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43 Cards in this Set

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describe extrinsic causes of asthma
caused by environmental factor- usually called allergic asthma becuase patients have pos responses to challenge with specific antigens and inc IgE
describe intrinsic causes of asthma
attributed to pathophysiologic disturbances- no family hx, neg response to antigenic challenge, normal IgE
Is asthma common?
yes
more pediatric admissions than any other ds
55% inc from 1982 to 1996
Early/immediate symptoms of asthma?
bronchoconstriciton
vascular leak
HA
proteases
leukotrienes C4 and D4
prostaglandins
Late/sustained symptoms of asthma?
TH2 cytokines- GM-CSF, IL 3, 4, 5, 9, and 13
How many asthmatics have identifiable allergies?
large percentage of adults don't
50% of kids don't
give examples of precipitants to asthma attacks
viral URT infection
exercise/rapid respiration
cold air
chemicals (sulfur dioxide)
What causes airway hyperactivity?
inflammation of airway mucosa
acute stage of airway inflammation
early recruitment of cells to airway
sub-acute stage of airway inflammation
recruited and resident cells activated to cause more persistent inflammation
chronic stage of airway inflammation
persistent level of cell damage and ongoing repair; permanent abnormalities in airway
What is of more benefit, drugs that only target bronchoconstriction or drugs that more broadly address inflammation
drugs that more broadly address inflammation
What are the two types of asthma drugs
short term relievers- relax airway sm mm
long term relievers- anti-inflammatory
Do aerosol treatments work for most patients
over 90% can be managed by them alone
this inhaler usually contains a large-column holding chamber (spacer) that fits between the inhaler and mouth; the inhaler discharges into it, and the patient inhales from it
metered-dose inhaler
this inhlaer is not as cheap or portable, but doesn't require hand/breathing coordingation
nebulizer
this inhaler was developed as an alternative to CFC propellants
dry powder inhaler
What is the preferred therapy for bronchoconstriction?
inhalation beta agonist
What may regular use of beta agonist inhaler cause?
potentiate bronchial hyperresponsiveness- tachyphylaxis with diminished beta2 receptors
MOA of bronchodilators (5)
1. relaxes sm mm;
2. inhibits release of bronchoconstricting agents;
3. inhibits microvascular leakage;
4. increases mucociliary transport;
5. beta agonists stimulate adenylyl cyclase --> inc sm mm relax
toxicity from bronchodilators?
cardiac arrhythmias from beta-1 stimulation
possible tachyphylaxis or tolerance to beta agonists

*beta2 selectives are usually safe
when can muscarinic antagonists be helpful?
when patients are intolerant of inhaled beta agonists;
to enhance nebulized albuterol effect;
role in COPD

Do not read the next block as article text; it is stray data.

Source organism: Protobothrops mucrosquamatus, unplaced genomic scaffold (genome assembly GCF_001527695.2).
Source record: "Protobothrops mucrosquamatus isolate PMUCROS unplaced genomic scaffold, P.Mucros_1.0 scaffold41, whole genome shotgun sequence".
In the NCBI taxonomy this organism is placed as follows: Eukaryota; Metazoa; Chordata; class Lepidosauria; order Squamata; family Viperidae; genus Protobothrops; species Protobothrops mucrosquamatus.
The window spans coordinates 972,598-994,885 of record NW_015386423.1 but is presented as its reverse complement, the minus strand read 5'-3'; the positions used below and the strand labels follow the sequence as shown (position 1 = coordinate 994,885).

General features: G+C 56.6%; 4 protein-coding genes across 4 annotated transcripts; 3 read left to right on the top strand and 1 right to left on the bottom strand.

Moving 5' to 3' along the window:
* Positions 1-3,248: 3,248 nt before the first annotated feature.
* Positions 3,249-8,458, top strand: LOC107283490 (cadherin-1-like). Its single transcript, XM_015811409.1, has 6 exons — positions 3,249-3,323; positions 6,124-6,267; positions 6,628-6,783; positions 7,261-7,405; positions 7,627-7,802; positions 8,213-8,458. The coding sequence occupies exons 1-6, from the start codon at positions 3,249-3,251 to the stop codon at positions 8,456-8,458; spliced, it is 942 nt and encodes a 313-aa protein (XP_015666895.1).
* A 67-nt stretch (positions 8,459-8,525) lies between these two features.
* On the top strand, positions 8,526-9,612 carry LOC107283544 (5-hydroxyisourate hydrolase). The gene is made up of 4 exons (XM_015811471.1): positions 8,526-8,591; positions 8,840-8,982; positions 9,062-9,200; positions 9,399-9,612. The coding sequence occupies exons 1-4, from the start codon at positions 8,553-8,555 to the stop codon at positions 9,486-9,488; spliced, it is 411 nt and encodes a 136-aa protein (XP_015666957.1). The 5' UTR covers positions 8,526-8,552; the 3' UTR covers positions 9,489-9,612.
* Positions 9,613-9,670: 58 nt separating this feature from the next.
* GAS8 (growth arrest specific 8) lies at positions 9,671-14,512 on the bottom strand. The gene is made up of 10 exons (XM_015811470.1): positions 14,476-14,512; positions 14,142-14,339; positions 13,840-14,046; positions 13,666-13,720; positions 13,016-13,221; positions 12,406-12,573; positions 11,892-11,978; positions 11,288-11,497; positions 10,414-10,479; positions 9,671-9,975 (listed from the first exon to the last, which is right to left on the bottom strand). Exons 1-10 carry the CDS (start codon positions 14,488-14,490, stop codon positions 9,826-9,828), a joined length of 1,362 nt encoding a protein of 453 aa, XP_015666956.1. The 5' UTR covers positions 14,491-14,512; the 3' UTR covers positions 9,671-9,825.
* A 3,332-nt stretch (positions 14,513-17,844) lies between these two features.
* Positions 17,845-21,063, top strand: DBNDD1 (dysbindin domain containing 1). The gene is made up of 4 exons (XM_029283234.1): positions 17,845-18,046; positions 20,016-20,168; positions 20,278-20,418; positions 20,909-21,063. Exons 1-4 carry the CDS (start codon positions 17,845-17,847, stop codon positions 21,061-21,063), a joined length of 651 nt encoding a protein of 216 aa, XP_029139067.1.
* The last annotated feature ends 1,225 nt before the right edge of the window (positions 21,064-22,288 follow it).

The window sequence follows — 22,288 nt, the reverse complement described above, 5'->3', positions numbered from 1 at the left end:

what limits the quantity of muscarinic antagonists given
systemic adverse effects (urinary retintion, tachycardia, loss of accomodation, agitation)
muscarinic antagonist MOA
blocks action of ACh from parasympathetic neurons --> blocks bronchoconstriction and icreased secretion of mucous that accompanies vagal activity
How many asthmatics are tx with methylxanthines
less than 1%, still used because of high compliance
methylxanthine MOA
antagonism of adenosine receptors --> relaxes bronchial sm mm;
stimulates CNS and cardiac mm; diuretic;
inhibits phosphodiesterases (inc cAMP);
effects Ca conc;
may be anti-inflammatory
side effects of methylxanthines
arousal, tremor, convulsions, tachycardia, arrythmias, weak diuretic
how are methylxanthines administered
are readily absorbed after oral, rectal, and parenteral administration- take your pick
What is the major drug interaction of methylxanthines
interacts with many; but major is with macrolide antibiotics- can cause build up of theophylline due to inhibition of P450 --> seizures
is the TI of methylxanthines high or low?
low
give 4 reasons to use corticosteroids
1. anti-inflammatory
2. reduces bronchial reactivity and increases airway caliber
3. reduces frequency of asthma attacks
4. potentiates effects of beta agonists
corticosteroid MOA (3)
1. inhibits eosinophil-induced inflammation
2. inhibits cytokine production
3. inhibits release of arachidonic acid from cell membranes --> dec prostaglandins and leukotrienes
Adverse effects of inhaled corticosteroids
minimal:
cataracts
dec. bone density
oral candidiasis
adverse effects of oral corticosteroids
severe:
wt gain
iatrogenic Cushing's syndrome
adrenal suppression
What drugs are used for prophylaxis only?
cromolyn and
nedocromil (ne-dOk'-ra-mill)
How are cromolyn and nedocromil used?
insoluble salts used with inhalers --> plasma conc peaks in 15 minutes --> excreted unchanged
What types of asthma do cromolyn and nedocromil block?
antigen and exercise-induced asthma
What happens when cromolyn and nedocromil are used regularly for more than 2-3 months?
reduce bronchial hyperactivity
What's more potent: cromolyn, inhaled glucocorticoids, or nedocromil
inhaled glucocorticoids > nedocromil > cromolyn
cromolyn and nedocromil MOA (5)
1. inhibit delayed Cl channes
2. reduce mast cell degranulation
3. inhibit release of infl mediators
4. block effects of chemotactic peptides
5. inhibit IgE production
When are leukotriene pathway inhibitors used?
aspirin or exercise induced asthma
How are leukotriene pathway inhibitors administered?
orally
leukotriene pathway inhibitors MOA
inhibit synthesis or action --> no LTB4 (neutrophil chemoattractant); LTC4 or LTD4 (bronchoconstriction, reactivity, mucosal edema, and hypersecretion)